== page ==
On this page, we're detailing how to properly, efficiently, and effectively hire in an all-remote environment.
"How do you handle hiring in an all-remote company?" is a question we at GitLab hear often. Many companies hire only within one country or region, and even multinational corporations typically hire into specific offices.
GitLab envisions a world where talented, driven individuals can find roles and seek employment based on business needs, rather than an oftentimes arbitrary location.
For organizations struggling to find, recruit, retain, and compensate employees in locales such as San Francisco, New York City, London, Singapore, and Sydney, imagine the influx of highly qualfied applicants if the location requirement were removed from all job descriptions. For a glimpse at what this looks like, please browse GitLab's vacancies.
We want to state up front that one of the advantages of being an all-remote company is that we can hire talent from a global pool. We are not restricted to the usual job centers, which gives us access to a tremendous amount of talent that many other companies will not consider for employment. It may take more effort to find talent in more diverse places, but that is an effort we are willing to make.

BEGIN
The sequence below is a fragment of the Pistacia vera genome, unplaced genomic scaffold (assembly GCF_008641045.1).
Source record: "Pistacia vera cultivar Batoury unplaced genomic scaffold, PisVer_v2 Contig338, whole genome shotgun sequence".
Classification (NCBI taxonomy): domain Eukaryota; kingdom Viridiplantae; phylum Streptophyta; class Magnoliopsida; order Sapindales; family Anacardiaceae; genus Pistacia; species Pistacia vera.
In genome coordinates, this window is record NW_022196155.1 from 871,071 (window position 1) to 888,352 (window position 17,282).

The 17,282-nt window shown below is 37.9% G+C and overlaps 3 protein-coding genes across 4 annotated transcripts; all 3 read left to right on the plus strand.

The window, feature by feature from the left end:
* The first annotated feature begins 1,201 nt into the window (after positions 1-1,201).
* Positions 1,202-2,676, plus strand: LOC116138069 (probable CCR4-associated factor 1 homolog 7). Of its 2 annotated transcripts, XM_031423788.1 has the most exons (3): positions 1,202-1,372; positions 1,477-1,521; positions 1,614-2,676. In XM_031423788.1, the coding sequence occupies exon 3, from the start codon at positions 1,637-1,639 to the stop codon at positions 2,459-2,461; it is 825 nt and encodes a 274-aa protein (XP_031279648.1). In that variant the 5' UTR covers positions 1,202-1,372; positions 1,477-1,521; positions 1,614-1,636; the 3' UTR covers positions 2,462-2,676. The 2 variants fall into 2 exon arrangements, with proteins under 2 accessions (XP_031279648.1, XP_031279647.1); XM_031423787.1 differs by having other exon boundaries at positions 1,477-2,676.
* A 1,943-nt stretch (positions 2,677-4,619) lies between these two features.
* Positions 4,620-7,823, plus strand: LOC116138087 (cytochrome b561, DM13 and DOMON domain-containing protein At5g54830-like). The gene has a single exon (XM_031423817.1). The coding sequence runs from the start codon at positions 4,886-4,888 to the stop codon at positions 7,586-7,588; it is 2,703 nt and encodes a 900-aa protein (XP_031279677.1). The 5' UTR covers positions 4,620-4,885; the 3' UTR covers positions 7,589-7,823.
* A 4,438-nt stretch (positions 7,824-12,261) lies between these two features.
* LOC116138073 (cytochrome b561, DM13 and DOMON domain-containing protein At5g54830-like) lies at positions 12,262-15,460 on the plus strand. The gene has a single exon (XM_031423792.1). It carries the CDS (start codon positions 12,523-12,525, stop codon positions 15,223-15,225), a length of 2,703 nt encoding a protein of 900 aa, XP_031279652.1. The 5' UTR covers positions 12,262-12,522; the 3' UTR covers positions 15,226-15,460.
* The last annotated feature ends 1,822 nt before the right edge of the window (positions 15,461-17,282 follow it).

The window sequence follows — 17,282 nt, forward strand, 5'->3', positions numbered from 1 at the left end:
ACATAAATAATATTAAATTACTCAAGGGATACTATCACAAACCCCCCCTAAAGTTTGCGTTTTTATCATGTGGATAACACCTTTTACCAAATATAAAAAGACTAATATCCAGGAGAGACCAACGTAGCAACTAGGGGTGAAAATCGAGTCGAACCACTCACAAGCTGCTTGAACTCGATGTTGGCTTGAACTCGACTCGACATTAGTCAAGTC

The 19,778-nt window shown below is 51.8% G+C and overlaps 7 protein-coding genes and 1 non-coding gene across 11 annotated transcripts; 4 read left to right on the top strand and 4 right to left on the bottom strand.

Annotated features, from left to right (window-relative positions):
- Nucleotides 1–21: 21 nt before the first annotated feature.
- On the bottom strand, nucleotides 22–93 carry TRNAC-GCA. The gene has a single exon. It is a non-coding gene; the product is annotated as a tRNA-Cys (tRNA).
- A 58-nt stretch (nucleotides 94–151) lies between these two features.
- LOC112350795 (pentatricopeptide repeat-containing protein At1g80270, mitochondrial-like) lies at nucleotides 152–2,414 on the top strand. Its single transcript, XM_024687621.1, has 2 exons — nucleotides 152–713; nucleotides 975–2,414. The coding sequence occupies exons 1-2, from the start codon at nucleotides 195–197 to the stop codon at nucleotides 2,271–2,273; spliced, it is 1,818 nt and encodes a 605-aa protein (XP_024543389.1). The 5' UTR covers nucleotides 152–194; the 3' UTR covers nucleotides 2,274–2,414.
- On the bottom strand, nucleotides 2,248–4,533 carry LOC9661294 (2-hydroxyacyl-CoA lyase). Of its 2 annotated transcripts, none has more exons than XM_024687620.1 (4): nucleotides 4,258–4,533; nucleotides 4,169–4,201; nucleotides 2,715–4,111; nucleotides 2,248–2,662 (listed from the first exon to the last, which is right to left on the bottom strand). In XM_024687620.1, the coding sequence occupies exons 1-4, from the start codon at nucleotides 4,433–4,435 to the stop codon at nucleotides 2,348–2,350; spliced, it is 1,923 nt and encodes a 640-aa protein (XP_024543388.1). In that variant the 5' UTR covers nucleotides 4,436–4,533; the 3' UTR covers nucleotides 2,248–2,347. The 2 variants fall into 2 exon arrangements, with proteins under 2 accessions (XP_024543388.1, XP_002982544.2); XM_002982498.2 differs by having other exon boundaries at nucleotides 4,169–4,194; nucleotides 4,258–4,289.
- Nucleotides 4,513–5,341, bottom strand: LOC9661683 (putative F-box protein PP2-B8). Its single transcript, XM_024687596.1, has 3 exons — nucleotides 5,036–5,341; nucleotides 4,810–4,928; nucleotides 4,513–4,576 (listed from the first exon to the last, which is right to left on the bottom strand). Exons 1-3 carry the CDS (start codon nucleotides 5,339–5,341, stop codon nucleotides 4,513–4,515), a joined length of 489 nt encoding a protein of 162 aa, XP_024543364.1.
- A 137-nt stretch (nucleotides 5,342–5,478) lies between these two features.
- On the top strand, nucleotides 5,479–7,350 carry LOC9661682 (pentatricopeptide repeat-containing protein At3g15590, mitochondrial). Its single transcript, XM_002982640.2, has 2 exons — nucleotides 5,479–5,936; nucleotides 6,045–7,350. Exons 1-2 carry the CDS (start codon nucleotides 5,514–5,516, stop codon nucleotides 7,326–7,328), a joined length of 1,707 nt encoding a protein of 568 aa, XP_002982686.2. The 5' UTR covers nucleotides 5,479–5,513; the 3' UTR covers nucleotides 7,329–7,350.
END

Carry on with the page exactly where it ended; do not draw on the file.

You can learn more in the Principles of Hiring section of our Handbook.
GitLab's six values are Collaboration, Results, Efficiency, Diversity & Inclusion, Iteration, and Transparency, and together they spell CREDIT.
True to those values, GitLab strives to hire team members who are passionate, empathetic, kind, tenacious, and ambitious, regardless of their location. By opening the recruiting funnel to as broad a swath of the world as we can, we create a more inclusive hiring environment, lean on tight collaboration to drive progress across time zones, and focus our hiring decisions on results rather than location.
Hiring an all-remote team from across the globe allows GitLab to pay local rates, which you can learn more about on the company blog. By hiring brilliant minds in locations with lower costs of living, GitLab is able to save money to hire even more people as we scale our business.
For now, this gives GitLab a tremendous competitive advantage. We are sourcing talent from places that most companies overlook, and we're creating a more diverse team all the while. We hope that this advantage fades, as more companies embrace all-remote and widen their recruiting funnel beyond the usual talent centers.
We've published our hiring process, including example screening questions, in our handbook. While this may be unique, we see it as simply staying true to our transparency value. The process shouldn't be a mystery.
Letting candidates know what to expect allows them to focus on whether the role and the company are right for them, while we evaluate that too.
Each country has unique and complex rules, laws and regulations, which can affect us to conduct business, as well as the employability of the citizens of those countries.
We are growing rapidly and continuously expanding our hiring capabilities in other geographies. In countries listed in our contract_factors.yml file, we have a payroll and can employ you as an employee. In all other countries, we can hire you as a contractor.